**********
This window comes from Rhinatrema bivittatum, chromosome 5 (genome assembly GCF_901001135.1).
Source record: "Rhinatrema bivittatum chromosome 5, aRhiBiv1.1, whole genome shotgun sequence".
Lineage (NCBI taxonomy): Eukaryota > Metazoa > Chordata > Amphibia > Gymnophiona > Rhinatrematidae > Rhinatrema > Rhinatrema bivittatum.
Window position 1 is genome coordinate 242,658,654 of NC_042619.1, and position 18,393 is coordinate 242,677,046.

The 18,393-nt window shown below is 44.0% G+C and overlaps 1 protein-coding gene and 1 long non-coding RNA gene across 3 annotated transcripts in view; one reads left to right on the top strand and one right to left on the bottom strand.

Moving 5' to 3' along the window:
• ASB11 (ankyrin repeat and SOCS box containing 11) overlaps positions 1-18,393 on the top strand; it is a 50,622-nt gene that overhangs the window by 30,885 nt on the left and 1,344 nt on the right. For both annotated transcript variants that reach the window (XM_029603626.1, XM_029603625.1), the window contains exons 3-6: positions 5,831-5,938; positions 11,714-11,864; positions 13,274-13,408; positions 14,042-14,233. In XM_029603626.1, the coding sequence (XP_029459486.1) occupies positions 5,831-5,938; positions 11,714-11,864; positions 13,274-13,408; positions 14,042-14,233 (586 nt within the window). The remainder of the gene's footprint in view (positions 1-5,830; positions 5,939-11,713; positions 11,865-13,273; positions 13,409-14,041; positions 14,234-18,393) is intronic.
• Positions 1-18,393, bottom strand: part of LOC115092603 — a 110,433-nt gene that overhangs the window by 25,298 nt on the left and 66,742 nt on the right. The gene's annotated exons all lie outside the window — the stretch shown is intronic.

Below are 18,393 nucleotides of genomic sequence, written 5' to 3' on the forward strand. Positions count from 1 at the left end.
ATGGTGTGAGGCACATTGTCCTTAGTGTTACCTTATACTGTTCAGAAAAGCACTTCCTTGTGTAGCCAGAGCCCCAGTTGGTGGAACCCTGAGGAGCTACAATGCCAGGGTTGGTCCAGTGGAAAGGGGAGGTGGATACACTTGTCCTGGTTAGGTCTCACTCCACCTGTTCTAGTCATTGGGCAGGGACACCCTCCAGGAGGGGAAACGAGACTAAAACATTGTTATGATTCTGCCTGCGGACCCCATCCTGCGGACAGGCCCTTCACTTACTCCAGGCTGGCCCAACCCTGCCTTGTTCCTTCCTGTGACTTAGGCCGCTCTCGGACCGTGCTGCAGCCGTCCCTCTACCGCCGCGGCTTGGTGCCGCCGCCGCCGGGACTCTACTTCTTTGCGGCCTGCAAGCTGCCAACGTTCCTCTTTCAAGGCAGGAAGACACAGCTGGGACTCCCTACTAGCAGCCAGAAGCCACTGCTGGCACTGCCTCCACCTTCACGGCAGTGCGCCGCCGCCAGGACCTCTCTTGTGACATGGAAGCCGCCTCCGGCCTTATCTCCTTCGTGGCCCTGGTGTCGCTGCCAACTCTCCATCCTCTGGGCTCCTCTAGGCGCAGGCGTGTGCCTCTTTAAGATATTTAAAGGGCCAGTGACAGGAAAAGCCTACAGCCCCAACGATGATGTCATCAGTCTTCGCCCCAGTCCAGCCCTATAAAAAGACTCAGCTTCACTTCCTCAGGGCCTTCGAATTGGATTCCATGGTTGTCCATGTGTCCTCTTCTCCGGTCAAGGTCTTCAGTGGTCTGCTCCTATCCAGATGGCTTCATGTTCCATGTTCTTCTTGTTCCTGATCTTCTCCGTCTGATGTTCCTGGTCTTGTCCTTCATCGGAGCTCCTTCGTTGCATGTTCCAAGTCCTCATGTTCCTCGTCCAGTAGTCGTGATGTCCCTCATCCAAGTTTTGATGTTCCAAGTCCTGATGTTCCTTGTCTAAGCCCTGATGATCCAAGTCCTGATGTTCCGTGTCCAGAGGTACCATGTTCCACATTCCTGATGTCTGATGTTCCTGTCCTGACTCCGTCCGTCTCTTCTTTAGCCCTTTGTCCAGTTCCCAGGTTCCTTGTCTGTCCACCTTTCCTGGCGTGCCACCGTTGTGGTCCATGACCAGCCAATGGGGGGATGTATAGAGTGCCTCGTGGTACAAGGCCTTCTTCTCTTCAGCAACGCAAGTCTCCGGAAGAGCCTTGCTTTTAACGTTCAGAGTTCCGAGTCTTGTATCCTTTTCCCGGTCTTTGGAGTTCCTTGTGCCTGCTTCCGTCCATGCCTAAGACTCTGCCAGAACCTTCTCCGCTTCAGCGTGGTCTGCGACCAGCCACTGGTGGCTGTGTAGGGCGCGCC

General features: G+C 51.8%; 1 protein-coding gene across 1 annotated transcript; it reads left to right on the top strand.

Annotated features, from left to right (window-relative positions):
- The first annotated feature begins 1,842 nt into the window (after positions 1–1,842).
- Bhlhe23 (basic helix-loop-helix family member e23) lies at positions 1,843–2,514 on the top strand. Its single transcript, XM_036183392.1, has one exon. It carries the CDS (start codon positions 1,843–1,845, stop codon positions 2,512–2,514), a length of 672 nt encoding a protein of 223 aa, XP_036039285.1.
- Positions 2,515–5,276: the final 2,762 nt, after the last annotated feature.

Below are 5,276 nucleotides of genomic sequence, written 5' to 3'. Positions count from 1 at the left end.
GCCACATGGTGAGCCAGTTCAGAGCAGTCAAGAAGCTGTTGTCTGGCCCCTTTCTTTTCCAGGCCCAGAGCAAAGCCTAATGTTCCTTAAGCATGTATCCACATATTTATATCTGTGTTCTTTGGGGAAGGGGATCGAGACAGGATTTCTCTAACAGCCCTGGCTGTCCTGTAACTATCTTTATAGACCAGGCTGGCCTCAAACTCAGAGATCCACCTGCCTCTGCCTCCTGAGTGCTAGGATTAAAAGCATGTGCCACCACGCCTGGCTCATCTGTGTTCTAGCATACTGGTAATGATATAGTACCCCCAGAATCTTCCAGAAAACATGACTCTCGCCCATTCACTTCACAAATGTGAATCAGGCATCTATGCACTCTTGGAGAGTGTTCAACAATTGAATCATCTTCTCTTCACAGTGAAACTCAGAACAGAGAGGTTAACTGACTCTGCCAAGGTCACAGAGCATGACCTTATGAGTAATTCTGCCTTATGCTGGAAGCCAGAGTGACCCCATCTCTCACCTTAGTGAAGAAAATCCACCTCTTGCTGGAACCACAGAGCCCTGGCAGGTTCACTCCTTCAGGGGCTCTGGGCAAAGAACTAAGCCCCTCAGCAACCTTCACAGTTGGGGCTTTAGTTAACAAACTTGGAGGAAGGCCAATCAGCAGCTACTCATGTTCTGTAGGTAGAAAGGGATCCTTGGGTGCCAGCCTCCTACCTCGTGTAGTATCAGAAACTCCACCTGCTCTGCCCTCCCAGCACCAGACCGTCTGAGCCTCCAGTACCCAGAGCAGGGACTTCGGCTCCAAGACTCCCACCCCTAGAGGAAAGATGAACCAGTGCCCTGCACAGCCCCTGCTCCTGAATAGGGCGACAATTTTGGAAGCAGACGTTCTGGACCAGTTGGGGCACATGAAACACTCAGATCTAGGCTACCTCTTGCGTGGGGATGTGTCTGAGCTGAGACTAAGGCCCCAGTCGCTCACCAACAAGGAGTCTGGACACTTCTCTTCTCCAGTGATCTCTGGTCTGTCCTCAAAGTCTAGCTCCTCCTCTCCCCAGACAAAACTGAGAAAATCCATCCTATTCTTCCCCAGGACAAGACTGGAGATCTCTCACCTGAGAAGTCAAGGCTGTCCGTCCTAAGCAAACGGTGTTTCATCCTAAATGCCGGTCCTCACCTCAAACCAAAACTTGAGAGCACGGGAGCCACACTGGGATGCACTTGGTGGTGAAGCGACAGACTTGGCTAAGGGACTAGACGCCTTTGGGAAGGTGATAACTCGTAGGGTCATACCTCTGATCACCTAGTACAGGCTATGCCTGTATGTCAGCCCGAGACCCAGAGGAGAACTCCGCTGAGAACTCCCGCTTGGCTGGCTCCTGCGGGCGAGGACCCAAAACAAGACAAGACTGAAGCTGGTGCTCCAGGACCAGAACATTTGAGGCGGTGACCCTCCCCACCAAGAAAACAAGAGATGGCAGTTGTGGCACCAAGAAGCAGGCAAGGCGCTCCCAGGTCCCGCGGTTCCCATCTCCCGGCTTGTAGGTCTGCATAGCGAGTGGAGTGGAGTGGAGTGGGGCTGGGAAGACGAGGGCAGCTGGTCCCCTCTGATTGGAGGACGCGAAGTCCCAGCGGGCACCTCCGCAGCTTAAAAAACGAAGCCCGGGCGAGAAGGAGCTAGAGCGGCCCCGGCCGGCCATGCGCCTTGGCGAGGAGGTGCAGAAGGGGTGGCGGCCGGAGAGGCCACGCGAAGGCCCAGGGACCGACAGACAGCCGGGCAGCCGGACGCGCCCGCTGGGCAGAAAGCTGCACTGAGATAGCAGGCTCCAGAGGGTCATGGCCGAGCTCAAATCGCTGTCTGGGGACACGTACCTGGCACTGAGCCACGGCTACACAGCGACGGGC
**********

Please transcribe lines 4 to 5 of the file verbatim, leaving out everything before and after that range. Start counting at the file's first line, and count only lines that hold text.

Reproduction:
Window position 1 is genome coordinate 242,658,654 of NC_042619.1, and position 18,393 is coordinate 242,677,046.

The 18,393-nt window shown below is 44.0% G+C and overlaps 1 protein-coding gene and 1 long non-coding RNA gene across 3 annotated transcripts in view; one reads left to right on the top strand and one right to left on the bottom strand.